Where did you grow up and when did you decide to become an artist?
I’m 23 years old, I grew up in Paris (France), where I’m living and where I studied. I’ve been drawing since I learned how to hold a pen: I didn’t know how to write, so I drew. I decided to make it my job at 18, once I got my baccalaureat (equivalent to British A-levels and American high school diploma.) I really hesitated before making that choice: I wanted to a lot of things, even biology!
Did you go to an art school or are you self taught? How did you develop your skills?
I only joined an art school after I graduated high school : I first did a public course in multimedia graphic design, because finding a school that focuses on drawing was quite difficult. I am now in third year at Gobelins, and even though I’m happy with the technical level of the course, we’re not getting much taught about artistic direction… It’s important for us to work on that on the side and always be aware of what’s going on in the trade.
Have you always been supported in your artistic path or has it been challenging to let your family and friends understand your choice?
My family and friends always supported my choice of going through art school, but the french education system made it hard to feel assisted. After high school, I couldn’t find a public course that touched upon the more technical aspect of animation. Even though french media goes on and on about the “french touch” in animation. A paradox!
What was the strongest influence you had when you were growing up ( artists, movies, cartoons, comics etc.. ) ?
A lot of belgian-french BD (comics) like Franquin’s, Morris’, Blain’s, Larcenet’s, Trondheim’s, Sattouf’s but also Japanese titles: Dragon Ball, One Piece, Naruto, CardCaptor Sakura etch. Animation-wise, I got to watch Spirited Away when it came out in theatres in 2001, and it was that movie that really made me want to study (and work in) animation.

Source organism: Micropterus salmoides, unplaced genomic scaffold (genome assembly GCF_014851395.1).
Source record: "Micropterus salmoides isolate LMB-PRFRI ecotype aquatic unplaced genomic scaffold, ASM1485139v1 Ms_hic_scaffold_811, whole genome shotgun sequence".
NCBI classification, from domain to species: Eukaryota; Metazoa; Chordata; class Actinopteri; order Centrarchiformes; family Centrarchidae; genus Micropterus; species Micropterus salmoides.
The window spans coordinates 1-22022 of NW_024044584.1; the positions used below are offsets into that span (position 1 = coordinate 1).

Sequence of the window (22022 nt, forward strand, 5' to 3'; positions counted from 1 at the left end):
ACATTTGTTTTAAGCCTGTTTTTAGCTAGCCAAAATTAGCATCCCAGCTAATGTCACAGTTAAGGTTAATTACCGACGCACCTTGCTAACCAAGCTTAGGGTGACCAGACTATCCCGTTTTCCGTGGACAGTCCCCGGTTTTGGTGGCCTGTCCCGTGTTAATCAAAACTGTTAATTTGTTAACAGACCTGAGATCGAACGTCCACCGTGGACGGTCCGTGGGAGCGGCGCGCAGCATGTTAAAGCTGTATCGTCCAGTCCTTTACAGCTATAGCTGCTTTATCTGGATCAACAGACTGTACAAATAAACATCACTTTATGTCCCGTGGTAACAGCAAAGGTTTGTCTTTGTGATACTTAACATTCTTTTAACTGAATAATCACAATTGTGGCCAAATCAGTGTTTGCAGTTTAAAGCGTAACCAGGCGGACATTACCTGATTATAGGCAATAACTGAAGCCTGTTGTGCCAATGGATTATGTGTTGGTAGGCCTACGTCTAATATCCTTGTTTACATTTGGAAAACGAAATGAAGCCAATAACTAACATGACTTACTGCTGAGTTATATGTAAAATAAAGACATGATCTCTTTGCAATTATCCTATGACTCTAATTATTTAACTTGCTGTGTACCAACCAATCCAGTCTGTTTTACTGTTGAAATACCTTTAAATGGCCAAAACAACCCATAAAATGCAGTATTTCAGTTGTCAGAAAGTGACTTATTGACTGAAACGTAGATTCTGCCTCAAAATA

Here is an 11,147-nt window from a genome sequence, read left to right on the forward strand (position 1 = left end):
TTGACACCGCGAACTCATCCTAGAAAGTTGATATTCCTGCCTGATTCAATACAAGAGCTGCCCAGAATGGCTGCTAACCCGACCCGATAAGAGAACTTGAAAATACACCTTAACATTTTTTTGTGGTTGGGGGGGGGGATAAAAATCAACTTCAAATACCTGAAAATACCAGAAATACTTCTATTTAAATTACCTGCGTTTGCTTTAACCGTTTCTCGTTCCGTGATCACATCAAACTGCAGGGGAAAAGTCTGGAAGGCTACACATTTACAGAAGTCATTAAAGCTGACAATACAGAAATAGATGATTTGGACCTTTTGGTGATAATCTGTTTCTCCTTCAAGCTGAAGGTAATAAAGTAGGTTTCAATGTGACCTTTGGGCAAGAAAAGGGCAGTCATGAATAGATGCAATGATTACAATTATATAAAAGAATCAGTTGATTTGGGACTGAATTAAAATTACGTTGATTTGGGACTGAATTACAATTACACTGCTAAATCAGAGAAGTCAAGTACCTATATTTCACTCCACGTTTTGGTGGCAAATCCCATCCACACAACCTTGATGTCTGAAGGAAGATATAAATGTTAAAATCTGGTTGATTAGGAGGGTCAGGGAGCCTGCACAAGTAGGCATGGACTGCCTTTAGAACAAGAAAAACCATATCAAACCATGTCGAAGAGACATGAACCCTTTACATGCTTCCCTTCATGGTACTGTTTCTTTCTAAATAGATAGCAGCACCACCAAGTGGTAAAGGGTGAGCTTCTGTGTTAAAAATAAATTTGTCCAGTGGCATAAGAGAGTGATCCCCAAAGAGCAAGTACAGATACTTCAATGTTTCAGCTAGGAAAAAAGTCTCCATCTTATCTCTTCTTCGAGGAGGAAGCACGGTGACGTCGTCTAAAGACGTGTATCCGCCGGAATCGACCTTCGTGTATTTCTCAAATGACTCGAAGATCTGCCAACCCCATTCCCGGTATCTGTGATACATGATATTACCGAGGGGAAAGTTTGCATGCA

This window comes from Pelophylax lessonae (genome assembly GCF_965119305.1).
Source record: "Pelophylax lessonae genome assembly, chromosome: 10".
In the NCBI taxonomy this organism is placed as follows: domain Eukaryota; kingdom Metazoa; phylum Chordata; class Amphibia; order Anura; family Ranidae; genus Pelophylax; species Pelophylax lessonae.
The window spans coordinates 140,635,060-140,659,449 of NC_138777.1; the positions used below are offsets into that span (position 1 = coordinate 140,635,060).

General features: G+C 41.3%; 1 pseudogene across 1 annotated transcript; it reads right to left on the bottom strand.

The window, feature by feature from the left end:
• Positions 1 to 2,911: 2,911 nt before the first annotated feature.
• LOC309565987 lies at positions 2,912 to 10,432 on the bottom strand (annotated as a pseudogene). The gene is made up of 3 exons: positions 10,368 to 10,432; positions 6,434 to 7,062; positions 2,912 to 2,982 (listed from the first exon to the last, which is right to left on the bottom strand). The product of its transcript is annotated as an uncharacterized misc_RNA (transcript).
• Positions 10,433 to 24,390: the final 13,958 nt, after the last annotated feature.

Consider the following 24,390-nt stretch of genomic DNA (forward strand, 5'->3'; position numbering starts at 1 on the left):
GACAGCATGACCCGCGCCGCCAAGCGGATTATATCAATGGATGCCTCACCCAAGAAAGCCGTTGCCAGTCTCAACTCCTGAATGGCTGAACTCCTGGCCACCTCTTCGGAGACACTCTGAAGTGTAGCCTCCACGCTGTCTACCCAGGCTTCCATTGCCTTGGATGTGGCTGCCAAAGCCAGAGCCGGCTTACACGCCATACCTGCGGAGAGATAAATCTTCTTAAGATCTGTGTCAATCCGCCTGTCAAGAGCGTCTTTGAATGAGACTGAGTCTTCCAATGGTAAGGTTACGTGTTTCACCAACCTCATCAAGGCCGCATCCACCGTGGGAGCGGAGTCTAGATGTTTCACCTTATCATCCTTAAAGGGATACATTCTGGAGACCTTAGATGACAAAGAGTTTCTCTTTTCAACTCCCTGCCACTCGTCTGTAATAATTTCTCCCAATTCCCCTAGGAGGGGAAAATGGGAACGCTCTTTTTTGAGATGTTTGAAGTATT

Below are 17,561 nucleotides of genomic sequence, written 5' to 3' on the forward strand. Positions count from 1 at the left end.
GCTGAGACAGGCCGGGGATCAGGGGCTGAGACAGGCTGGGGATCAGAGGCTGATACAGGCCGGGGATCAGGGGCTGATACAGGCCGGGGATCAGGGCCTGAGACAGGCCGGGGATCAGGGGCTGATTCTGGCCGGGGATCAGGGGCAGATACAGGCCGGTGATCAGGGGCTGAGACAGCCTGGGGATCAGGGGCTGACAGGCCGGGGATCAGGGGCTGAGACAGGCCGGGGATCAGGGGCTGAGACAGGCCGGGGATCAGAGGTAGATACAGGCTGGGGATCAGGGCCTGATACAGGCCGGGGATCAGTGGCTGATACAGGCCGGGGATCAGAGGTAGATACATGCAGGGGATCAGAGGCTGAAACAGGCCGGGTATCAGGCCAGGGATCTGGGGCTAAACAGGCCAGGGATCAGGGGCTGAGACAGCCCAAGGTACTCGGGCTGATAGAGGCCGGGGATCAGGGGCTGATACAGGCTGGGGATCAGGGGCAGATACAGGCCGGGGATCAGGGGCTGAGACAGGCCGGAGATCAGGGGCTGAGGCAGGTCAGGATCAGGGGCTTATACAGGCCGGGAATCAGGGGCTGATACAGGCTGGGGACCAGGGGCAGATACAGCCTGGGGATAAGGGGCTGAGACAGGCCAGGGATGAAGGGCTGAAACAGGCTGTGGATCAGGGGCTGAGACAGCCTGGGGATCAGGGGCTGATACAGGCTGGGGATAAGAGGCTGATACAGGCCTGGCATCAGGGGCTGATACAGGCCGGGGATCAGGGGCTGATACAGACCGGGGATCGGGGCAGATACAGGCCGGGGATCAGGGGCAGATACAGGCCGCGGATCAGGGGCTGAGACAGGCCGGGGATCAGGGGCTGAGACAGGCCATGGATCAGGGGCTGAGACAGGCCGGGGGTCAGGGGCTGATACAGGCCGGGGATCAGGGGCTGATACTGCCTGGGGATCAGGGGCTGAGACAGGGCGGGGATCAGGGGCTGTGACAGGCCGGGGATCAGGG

Did you have a favourite subject to draw when you were a child and do you still have one today? If you do, what makes it so special?
When I was younger, I drew monsters’ adventures, simply because I didn’t know how to draw humans! I still love to draw weird and original shapes, which I find more creative than a regular guy.
From the initial client idea to the final work: what goes through your mind when you are designing and what is the method you use when starting a project? Could you describe it?
It’s hard to tell, every project has its specificities, which in turn makes the process vary a lot. I for one make sure that I’ve read the breaf several times to make sure I’m not going in the wrong direction from the start. I write down ideas that come to my mind, the ones that come from regular bias. Then, I try to explore diametrically opposed concepts, to find an original point of view that can be my own. Another step for me is to look up visual references that can fit both my intents and the brief’s.
What is your process in colouring your art and what type of tools and media do you use?
My colouring process is pretty basic : I’ll pick up the colors and the brush type, then do the shadows. I mostly use Photoshop, but sometimes I’ll mix it up with Maya and After Affects. I don’t really draw traditionally anymore, except for explorations and initial concepts.
What part of the creation process is the most fun and easy and what part is the hardest?
The most difficult part is certainly to find the best design concept. The one that’ll be original enough to catch the eye of the viewer. Being able to draw away from your influences and find your own voice. The easiest and most fun part is probably colouring, which is usually pretty straightforward if the design is well-thought.
What is a typical day for you, and who are the people you work/collaborate with?
After I’ve woken up (tough times!), I to find some caffeine. Then I go to school (Gobelins) where I work with my lovely classmates on short films, under the supervision of more or less competent coordinator.
After this typical day, tiring but always productive, I usually go home. If I still have it in me, I work freelance on projects that are pretty cool, but where money’s often lacking.
Is there something that you have designed that you are most proud of?
Wow, pretty hard to answer that. I’m hardly ever happy with my work, I still have a lot to learn. Maybe one day !